Jessica Avery ‘15 and Evelyn Masterson ‘16
Originally Posted by Mount Holyoke News April ’15, shared with Permission
Controversy has stained the dialogue here at Mount Holyoke College. Unwillingness to constructively engage with viewpoints that do not match one’s own is a major problem here that has silenced many. For many students, college is about finding an identity and connecting with those around you. At Mount Holyoke College, there is definitely a certain tone which many students adhere to. At what point, though, does this lead to the marginalization of others?
The Mount Holyoke College Democrats (MHCDs) and Mount Holyoke College Republicans (MHCRs) addressed this problem one evening in Blanchard. The two student organizations came together to connect with one another and brainstorm ways to community. Their first joint effort was a wreath donation to a local Veterans of Foreign War chapter for a Veteran’s cemetery for the holidays. And that was just the beginning. We are currently planning to co-host a bipartisan party this April.
We, Jessica Avery and Evelyn Masterson, Presidents of the MHCDs and MHCRs, respectively, continued the conversation over the second semester as tensions continued rising. We both believe that Mount Holyoke students should take care of each other. We don’t see politics as some never-ending quest for power. Politics is not an “us vs. them” game. Ultimately, the two sides will always have trouble compromising if they are continuously arguing and seeking to silence each other.
We are confident that bipartisanship exists both in the United States as well as on campus. We envision a campus that acknowledges that differences exist and that difference, especially in political beliefs, is okay. Having a uniform tone and ideological belief system is not how we grow as people, students, or citizens. As a Gender Studies Major and President of the Mount Holyoke Democrats, I (Jessica Avery) believe that there are certain opinions that are physically and emotionally harmful to others. People who hold these opinions need to be held accountable for their words and actions. They need to understand how years of institutional beliefs and political barriers make certain opinions problematic. I want to see campus full of people who step outside themselves and examine their opposers’ position in a critical and thoughtful way. That is why I began the process of collaborating with the Mount Holyoke College Republicans. Ignoring our differences does not solve problems.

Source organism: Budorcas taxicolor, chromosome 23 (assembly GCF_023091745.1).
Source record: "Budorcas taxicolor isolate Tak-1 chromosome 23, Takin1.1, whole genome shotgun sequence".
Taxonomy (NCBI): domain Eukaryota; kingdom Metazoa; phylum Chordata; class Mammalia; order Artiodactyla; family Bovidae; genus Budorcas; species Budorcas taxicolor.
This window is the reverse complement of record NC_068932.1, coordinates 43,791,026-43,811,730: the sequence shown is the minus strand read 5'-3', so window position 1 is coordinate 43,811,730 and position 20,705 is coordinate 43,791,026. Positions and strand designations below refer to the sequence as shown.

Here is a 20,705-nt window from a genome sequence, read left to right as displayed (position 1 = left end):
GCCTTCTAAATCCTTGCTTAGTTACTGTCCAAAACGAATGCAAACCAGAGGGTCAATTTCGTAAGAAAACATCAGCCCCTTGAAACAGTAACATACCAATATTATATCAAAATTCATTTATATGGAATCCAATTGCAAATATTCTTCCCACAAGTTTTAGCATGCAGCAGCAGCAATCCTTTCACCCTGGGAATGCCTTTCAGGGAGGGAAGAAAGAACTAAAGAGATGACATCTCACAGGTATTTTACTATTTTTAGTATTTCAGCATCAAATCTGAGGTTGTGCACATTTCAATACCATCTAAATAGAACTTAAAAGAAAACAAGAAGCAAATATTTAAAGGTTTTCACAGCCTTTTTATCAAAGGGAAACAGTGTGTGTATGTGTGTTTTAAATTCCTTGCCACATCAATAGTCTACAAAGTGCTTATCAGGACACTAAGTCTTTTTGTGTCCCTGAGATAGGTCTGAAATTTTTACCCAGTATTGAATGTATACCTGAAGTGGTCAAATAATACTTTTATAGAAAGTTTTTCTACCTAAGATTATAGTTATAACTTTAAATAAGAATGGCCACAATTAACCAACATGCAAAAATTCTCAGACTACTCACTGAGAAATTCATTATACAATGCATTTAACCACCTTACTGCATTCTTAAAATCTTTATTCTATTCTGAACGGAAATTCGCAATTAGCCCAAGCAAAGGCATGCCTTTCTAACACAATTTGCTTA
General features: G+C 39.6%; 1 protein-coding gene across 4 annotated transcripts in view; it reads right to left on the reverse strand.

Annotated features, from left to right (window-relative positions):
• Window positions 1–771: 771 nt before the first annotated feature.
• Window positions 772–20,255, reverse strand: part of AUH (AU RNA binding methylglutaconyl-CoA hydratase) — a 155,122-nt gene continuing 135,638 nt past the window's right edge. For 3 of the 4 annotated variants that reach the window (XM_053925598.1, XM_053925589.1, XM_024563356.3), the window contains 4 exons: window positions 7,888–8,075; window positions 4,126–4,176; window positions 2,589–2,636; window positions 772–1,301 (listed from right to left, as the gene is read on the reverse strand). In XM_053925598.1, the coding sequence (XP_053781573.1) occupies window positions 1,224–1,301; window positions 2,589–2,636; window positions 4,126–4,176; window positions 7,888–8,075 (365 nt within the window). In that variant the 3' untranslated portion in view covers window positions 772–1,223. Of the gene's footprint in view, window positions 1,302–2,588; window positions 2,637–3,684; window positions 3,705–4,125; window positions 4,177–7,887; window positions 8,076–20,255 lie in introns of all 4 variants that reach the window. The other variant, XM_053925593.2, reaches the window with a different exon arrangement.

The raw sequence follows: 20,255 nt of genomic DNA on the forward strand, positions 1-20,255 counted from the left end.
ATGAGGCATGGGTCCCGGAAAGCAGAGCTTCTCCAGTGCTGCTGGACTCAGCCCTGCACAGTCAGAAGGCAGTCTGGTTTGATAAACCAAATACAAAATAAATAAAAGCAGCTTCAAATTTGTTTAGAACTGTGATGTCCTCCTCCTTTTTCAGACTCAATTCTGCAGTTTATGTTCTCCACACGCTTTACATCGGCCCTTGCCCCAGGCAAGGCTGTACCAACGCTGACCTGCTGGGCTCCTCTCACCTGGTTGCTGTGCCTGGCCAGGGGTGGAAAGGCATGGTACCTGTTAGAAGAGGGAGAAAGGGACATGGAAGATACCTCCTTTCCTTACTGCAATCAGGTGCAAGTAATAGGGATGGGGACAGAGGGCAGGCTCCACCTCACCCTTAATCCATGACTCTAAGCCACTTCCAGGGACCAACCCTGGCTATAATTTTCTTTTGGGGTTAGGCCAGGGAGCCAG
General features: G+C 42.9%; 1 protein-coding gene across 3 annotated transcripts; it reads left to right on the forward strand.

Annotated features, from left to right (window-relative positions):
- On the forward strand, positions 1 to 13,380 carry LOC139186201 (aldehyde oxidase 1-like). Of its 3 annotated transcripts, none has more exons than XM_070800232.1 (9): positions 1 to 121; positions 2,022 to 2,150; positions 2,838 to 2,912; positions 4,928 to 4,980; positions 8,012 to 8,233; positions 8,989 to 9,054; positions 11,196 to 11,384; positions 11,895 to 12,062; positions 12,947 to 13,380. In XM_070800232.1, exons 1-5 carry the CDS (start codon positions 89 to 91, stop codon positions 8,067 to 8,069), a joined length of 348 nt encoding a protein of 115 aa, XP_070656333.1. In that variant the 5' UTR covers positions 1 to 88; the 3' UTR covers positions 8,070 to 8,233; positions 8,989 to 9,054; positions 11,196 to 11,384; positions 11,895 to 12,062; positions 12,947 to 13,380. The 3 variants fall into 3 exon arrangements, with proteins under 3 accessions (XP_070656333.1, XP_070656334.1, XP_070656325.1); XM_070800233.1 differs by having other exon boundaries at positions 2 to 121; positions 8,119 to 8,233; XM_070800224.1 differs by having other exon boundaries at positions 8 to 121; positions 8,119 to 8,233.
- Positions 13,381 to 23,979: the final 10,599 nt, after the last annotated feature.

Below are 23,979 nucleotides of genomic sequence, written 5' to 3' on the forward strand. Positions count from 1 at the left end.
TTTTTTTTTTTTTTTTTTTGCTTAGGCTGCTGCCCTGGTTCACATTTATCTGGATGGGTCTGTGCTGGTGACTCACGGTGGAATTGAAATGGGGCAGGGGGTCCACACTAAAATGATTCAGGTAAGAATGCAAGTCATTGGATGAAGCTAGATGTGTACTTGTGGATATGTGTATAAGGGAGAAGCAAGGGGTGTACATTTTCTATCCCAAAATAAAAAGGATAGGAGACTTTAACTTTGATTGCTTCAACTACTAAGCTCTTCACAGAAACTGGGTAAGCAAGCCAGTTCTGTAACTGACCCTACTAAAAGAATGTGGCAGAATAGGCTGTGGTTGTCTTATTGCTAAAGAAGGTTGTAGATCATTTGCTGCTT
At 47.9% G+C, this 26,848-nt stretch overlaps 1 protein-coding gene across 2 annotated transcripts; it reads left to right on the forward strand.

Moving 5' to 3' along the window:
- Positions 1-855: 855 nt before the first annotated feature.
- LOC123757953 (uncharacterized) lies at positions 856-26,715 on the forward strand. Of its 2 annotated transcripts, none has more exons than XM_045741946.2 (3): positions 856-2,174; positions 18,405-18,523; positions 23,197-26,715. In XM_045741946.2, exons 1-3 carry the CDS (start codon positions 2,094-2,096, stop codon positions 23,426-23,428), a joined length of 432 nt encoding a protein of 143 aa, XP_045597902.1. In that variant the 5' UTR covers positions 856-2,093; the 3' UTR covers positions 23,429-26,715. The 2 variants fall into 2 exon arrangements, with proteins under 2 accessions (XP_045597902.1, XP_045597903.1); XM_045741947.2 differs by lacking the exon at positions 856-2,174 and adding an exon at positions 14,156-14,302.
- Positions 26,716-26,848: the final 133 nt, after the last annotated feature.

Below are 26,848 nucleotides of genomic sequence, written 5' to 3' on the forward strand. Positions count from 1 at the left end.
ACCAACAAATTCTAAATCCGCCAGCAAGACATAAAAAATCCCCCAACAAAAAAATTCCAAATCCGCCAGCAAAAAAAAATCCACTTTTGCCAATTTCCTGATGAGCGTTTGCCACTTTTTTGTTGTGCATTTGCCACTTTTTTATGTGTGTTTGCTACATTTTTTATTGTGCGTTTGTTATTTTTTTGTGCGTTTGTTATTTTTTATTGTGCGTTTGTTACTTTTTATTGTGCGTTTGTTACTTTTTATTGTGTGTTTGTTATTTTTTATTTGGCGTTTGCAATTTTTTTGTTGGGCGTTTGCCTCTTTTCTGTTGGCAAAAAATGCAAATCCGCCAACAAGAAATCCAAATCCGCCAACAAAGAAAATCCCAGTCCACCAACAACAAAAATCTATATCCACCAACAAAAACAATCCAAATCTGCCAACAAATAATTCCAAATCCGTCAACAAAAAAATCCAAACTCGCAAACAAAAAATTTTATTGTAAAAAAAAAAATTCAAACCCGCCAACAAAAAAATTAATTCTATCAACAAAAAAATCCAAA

As a Republican, I (Evelyn Masterson) took a long time getting used to this campus. I think this was because it was difficult for me to speak my mind without wondering if somebody would immediately try to silence me. I would have transferred out of here in a heartbeat as a first-year if it weren’t for my supportive friends who helped me to see that no good can come from giving up on creating space for bipartisanship in an educational institution. Now that I have been at Mount Holyoke a while, I am confident that our students can be tolerant of other opinions when they have the right guidance. Through our composition of this article, Jessica and I hope that we may play some role in promoting bipartisanship in the Mount Holyoke community.
We believe that the events we have planned will provide a free and open space, which will empower students to speak their minds in a non-academic environment. We hope to see more of these events in the future. Until then, here is our “How To” guide on how to create safe conversation spaces on campus:
Listen to the other person’s entire idea before critiquing or asking questions. (We need to ensure that MHC continues to be a place that supports and empowers women, not contributing to their silence.) Like people, political parties cannot be put in boxes, so do not make any generalizations. Personal attacks are never okay. Remain focused on the ideological conversation itself and not on the characteristics of the people who are speaking. (If Democratic political consultant James Carville and Republican political consultant Mary Matalin can do it every day in a marriage, then so can you!) Come with an open mind and the desire to learn. Be sensitive to your audience and do not make them feel as if they are being personally attacked.
As the leaders of the two partisan groups on campus, we feel that it is important to acknowledge differences and the reality that college is about learning. Learning cannot occur without talking about and exploring deeply different concepts, therefore we hope that these five guidelines will be useful to you in the future. Also remember that it is always important to keep a safe place on campus whether you agree with somebody or not. Silencing others is never productive.
As John McCain, a U.S. senator known for his efforts to promote bipartisanship, once said, “Our political differences, no matter how sharply they are debated, are really quite narrow in comparison to the remarkably durable national consensus on our founding convictions.”